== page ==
What strikes me the most about World War II is how much abuse the British took on their own turf. I see in that conflict a mirror of what could possibly happen to us in this conflict. The British were bombed, shelled, and battered daily for weeks, months. Imagine terrorists striking at us with impunity every single day, imagine every city in the US being attacked in some way, and you have a picture of what it was like to be in Britain during WWII. And yet I hope that if it comes to that, our country will hold up as well as our parent country did during their darkest hour. Churchill and the British people stood defiantly before the Nazi agressors and never backed down, even while they waited, rather impatiently, for help from their child across the sea. In his famous "We Shall Fight on the Beaches" speech, Churchill bolstered the morale of his people, and rallied them to the cause of mutual defence, even while imploring the US for aid: "We shall go on to the end, we shall fight in France, we shall fight on the seas and oceans, we shall fight with growing confidence and growing strength in the air, we shall defend our Island, whatever the cost may be, we shall fight on the beaches, we shall fight on the landing grounds, we shall fight in the fields and in the streets, we shall fight in the hills; we shall *never* surrender, and even if, which I do not for a moment believe, this Island or a large part of it were subjugated and starving, then our Empire beyond the seas, armed and guarded by the British Fleet, would carry on the struggle, until, in God's good time, the New World, with all its power and might, steps forth to the rescue and the liberation of the old." I read that speech today, and although I am proud of my country and what we did during World War II, I find myself ashamed that it was a full year and more before we finally answered that call.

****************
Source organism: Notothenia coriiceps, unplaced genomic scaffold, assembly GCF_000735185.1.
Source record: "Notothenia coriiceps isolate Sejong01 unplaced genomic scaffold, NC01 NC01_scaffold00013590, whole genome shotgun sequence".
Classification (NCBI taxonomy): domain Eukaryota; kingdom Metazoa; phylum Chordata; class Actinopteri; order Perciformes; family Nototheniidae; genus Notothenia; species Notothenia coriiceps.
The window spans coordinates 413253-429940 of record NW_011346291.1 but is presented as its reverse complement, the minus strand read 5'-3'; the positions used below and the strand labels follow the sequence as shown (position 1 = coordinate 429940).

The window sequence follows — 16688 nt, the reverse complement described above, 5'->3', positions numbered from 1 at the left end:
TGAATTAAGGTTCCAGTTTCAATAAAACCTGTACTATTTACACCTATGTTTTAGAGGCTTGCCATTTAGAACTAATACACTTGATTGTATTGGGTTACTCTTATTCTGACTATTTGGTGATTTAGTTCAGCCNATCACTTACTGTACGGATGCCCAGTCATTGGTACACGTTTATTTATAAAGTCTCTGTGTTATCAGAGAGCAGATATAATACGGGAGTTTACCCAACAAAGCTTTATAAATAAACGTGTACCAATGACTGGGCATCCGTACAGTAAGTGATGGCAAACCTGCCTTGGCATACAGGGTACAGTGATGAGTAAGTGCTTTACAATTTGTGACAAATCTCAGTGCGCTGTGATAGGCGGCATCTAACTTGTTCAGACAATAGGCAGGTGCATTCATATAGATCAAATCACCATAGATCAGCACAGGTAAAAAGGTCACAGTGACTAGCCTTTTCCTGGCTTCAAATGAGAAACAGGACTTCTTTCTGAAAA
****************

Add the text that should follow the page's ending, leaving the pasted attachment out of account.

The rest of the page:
And when we finally did show up, the British weren't in any mood to take a break. They didn't want to sit and lick their wounds while we went off and defended them. They wanted to get on the boats and haul ass for France and kick some Nazi butt, which is exactly what they did. I can only hope and pray that my own country, faced with such devestation, would respond with similar bravery and determination.

World War II tought us the dangers of isolationism. We could and should have come to the aid of the free nations of Europe sooner than we did. Doing so would more than likely have saved many French, British, American, and even German and Japanese lives. Instead we waited until our hand was forced, and nearly arrived too late. The cost was great, but the goal was greater--unfortunately, the cost could have been less had we acted sooner.